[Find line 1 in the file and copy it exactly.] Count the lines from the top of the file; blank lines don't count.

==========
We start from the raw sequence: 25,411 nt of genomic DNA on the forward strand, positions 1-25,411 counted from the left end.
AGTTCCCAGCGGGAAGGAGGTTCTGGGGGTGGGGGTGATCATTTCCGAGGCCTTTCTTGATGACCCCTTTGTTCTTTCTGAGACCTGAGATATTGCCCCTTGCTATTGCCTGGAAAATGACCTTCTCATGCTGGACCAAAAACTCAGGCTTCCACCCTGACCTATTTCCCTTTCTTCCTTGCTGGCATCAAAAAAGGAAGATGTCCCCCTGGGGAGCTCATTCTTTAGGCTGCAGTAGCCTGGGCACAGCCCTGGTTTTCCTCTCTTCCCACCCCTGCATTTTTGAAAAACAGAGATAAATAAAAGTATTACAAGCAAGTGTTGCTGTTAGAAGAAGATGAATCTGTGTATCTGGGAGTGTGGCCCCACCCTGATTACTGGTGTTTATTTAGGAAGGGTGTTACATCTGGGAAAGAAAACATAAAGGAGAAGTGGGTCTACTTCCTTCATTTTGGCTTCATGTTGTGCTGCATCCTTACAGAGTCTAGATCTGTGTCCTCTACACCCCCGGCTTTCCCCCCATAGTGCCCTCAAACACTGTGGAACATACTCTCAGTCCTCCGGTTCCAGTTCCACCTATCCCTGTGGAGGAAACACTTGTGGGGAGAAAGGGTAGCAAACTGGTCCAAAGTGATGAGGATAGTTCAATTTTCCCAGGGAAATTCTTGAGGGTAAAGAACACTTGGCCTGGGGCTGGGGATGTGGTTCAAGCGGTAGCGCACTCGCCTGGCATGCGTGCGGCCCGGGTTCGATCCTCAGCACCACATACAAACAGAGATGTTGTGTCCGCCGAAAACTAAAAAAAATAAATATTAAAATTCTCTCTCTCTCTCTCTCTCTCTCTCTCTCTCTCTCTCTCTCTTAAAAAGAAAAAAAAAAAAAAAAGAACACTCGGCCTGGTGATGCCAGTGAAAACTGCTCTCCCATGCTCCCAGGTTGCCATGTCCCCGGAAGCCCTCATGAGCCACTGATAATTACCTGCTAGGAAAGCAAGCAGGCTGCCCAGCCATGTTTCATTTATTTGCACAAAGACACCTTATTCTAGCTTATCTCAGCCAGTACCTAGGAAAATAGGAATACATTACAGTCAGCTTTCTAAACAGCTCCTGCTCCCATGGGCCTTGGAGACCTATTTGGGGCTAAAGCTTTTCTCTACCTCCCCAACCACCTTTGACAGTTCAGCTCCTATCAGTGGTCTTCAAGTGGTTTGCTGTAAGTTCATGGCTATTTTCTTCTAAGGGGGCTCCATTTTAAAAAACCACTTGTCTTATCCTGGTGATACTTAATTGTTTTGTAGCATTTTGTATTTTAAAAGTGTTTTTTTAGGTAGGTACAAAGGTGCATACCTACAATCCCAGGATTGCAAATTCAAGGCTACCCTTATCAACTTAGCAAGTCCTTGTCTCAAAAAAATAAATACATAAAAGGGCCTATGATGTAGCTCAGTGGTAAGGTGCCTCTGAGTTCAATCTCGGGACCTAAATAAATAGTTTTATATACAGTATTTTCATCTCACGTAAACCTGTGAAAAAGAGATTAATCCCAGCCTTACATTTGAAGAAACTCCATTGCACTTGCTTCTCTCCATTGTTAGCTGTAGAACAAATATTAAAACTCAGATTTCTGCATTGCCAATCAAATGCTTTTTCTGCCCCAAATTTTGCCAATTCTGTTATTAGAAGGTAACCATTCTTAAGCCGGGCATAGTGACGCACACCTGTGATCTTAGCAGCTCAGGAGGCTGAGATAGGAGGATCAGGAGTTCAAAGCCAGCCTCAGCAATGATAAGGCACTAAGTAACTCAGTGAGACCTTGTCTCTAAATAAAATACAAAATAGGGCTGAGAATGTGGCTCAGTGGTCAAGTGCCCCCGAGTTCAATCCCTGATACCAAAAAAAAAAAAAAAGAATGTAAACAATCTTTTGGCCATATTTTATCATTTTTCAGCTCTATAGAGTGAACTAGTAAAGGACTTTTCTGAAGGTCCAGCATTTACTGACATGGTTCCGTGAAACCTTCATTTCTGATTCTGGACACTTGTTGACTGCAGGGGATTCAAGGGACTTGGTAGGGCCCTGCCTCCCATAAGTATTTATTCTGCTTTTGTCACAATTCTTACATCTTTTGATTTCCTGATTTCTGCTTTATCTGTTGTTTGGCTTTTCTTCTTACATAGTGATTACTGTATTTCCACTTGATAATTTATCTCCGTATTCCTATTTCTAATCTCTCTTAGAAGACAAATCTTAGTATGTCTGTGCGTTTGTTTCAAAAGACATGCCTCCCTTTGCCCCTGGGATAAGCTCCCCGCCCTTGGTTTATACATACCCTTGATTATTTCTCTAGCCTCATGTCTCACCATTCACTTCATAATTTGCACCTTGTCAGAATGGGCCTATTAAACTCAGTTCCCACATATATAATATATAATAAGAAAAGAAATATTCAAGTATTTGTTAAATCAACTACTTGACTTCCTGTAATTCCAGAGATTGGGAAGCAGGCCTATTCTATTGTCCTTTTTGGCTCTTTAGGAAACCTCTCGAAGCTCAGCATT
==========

We start from the raw sequence: 25,411 nt of genomic DNA on the forward strand, positions 1-25,411 counted from the left end.